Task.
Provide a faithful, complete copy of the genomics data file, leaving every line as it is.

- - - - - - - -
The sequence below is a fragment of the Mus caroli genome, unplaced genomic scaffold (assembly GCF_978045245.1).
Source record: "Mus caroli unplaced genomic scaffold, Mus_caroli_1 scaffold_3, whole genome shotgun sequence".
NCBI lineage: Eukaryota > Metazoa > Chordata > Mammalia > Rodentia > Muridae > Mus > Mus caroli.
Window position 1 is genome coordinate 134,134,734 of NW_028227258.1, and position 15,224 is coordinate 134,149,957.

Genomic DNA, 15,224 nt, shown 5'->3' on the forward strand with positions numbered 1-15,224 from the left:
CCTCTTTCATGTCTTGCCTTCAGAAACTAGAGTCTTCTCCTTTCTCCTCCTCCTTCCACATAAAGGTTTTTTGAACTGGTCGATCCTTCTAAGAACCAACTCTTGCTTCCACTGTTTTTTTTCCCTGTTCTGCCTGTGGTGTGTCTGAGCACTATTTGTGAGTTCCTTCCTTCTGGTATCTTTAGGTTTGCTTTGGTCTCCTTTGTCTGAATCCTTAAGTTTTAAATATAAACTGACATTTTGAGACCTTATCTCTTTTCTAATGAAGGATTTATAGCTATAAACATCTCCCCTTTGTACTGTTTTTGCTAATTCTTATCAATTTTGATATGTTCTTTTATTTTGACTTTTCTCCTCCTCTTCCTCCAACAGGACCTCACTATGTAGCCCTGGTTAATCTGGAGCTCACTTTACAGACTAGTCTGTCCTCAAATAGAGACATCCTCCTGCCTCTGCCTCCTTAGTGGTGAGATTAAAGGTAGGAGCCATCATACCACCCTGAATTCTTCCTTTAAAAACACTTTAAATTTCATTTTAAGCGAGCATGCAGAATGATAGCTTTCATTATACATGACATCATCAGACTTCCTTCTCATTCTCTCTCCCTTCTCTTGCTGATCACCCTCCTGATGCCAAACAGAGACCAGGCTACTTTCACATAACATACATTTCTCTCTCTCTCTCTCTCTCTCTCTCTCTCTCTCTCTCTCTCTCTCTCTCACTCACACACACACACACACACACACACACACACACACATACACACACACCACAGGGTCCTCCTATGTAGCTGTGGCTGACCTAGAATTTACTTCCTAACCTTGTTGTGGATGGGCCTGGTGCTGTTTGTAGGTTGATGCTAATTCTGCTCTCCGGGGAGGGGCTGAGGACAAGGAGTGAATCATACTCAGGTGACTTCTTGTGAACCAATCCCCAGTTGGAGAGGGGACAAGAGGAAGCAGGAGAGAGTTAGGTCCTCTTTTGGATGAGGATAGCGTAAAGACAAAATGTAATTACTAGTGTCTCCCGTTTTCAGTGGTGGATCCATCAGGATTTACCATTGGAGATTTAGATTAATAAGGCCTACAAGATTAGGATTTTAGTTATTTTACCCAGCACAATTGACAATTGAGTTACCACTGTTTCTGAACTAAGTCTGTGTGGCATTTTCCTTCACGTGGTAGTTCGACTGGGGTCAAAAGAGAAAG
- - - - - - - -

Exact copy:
The sequence below is a fragment of the Mus caroli genome, unplaced genomic scaffold (assembly GCF_978045245.1).
Source record: "Mus caroli unplaced genomic scaffold, Mus_caroli_1 scaffold_3, whole genome shotgun sequence".
NCBI lineage: Eukaryota > Metazoa > Chordata > Mammalia > Rodentia > Muridae > Mus > Mus caroli.
Window position 1 is genome coordinate 134,134,734 of NW_028227258.1, and position 15,224 is coordinate 134,149,957.

Genomic DNA, 15,224 nt, shown 5'->3' on the forward strand with positions numbered 1-15,224 from the left:
CCTCTTTCATGTCTTGCCTTCAGAAACTAGAGTCTTCTCCTTTCTCCTCCTCCTTCCACATAAAGGTTTTTTGAACTGGTCGATCCTTCTAAGAACCAACTCTTGCTTCCACTGTTTTTTTTCCCTGTTCTGCCTGTGGTGTGTCTGAGCACTATTTGTGAGTTCCTTCCTTCTGGTATCTTTAGGTTTGCTTTGGTCTCCTTTGTCTGAATCCTTAAGTTTTAAATATAAACTGACATTTTGAGACCTTATCTCTTTTCTAATGAAGGATTTATAGCTATAAACATCTCCCCTTTGTACTGTTTTTGCTAATTCTTATCAATTTTGATATGTTCTTTTATTTTGACTTTTCTCCTCCTCTTCCTCCAACAGGACCTCACTATGTAGCCCTGGTTAATCTGGAGCTCACTTTACAGACTAGTCTGTCCTCAAATAGAGACATCCTCCTGCCTCTGCCTCCTTAGTGGTGAGATTAAAGGTAGGAGCCATCATACCACCCTGAATTCTTCCTTTAAAAACACTTTAAATTTCATTTTAAGCGAGCATGCAGAATGATAGCTTTCATTATACATGACATCATCAGACTTCCTTCTCATTCTCTCTCCCTTCTCTTGCTGATCACCCTCCTGATGCCAAACAGAGACCAGGCTACTTTCACATAACATACATTTCTCTCTCTCTCTCTCTCTCTCTCTCTCTCTCTCTCTCTCTCTCTCTCTCACTCACACACACACACACACACACACACACACACACACATACACACACACCACAGGGTCCTCCTATGTAGCTGTGGCTGACCTAGAATTTACTTCCTAACCTTGTTGTGGATGGGCCTGGTGCTGTTTGTAGGTTGATGCTAATTCTGCTCTCCGGGGAGGGGCTGAGGACAAGGAGTGAATCATACTCAGGTGACTTCTTGTGAACCAATCCCCAGTTGGAGAGGGGACAAGAGGAAGCAGGAGAGAGTTAGGTCCTCTTTTGGATGAGGATAGCGTAAAGACAAAATGTAATTACTAGTGTCTCCCGTTTTCAGTGGTGGATCCATCAGGATTTACCATTGGAGATTTAGATTAATAAGGCCTACAAGATTAGGATTTTAGTTATTTTACCCAGCACAATTGACAATTGAGTTACCACTGTTTCTGAACTAAGTCTGTGTGGCATTTTCCTTCACGTGGTAGTTCGACTGGGGTCAAAAGAGAAAG